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Re: st: RE: Re: predict after Poisson
Thank you for both explanations. I assume that your point about an IR above 1
still holds if exposure is a number of attempts (and the numerator is the
number of successes), correct? I ask this because that is my situation and
here an IR above 1 means a predicted value of successes that is greater than
the number of trials (the exposure).
Are there sensible constraints that I could use on the model to keep the
predicted values to no more than the exposure? Are there any alternative
models that I should look into?
German Rodriguez wrote:
I believe everything depends on whether your Poisson model includes an
offset. This is explained in the help system if you type
help poisson postestimation, marker(predict)
If the model doesn't have an offset, then |predict ir, ir| gives the fitted
count. This is the same as |predict mu| (with no options), and the same as
|gen mu = exp(xb)| after |predict xb, xb|.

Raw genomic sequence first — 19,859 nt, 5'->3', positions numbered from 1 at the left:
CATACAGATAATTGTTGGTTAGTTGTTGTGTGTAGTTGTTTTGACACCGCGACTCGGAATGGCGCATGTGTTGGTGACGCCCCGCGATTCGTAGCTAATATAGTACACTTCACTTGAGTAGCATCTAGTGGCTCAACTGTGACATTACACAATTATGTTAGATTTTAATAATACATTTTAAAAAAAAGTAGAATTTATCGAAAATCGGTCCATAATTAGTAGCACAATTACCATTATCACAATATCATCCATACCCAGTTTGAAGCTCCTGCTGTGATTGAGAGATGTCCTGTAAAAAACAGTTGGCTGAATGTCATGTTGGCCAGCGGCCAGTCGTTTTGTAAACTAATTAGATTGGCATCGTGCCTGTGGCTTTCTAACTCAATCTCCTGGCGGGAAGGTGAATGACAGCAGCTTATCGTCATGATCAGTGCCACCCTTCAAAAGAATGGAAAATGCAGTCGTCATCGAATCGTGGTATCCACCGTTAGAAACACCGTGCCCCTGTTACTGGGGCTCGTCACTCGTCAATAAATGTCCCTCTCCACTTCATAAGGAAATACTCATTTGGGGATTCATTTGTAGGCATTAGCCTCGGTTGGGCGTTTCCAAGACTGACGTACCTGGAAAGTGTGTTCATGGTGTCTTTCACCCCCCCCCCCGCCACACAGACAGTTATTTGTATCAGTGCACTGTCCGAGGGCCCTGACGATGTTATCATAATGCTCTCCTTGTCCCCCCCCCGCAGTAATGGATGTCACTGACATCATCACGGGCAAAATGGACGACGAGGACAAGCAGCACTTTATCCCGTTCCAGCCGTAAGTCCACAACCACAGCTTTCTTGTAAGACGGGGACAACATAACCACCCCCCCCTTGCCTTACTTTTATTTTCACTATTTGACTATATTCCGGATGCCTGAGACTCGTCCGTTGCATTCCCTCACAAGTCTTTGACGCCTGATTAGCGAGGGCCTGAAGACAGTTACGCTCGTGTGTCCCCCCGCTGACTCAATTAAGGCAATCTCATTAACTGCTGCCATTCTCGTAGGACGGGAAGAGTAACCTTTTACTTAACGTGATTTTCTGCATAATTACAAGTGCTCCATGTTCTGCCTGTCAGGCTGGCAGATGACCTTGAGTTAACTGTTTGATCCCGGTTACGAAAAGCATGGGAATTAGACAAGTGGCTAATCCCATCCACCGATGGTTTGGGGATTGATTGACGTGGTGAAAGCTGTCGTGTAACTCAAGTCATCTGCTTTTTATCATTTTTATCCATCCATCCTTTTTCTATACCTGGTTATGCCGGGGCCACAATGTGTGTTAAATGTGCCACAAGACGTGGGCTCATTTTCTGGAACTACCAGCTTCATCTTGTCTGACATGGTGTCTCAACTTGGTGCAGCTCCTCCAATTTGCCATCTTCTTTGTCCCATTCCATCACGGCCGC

If the model has an offset, then |predict ir, ir| gives the predicted rate,
which is the number of events divided by exposure. This is not the same as
|predict mu|, which gives the expected count taking exposure into account.
Note also that |predict xb, xb| gives the linear predictor *including* the
offset. Another way to obtain the incidence rate is |gen rate =
events/exposure| after |predict events|, assuming your exposure variable is
In either case it is possible for the rate to exceed one; you could expect
more than one event (no offset) or more than one event per unit of exposure
(with offset). For example the number of children ever born per woman can be
more than one.
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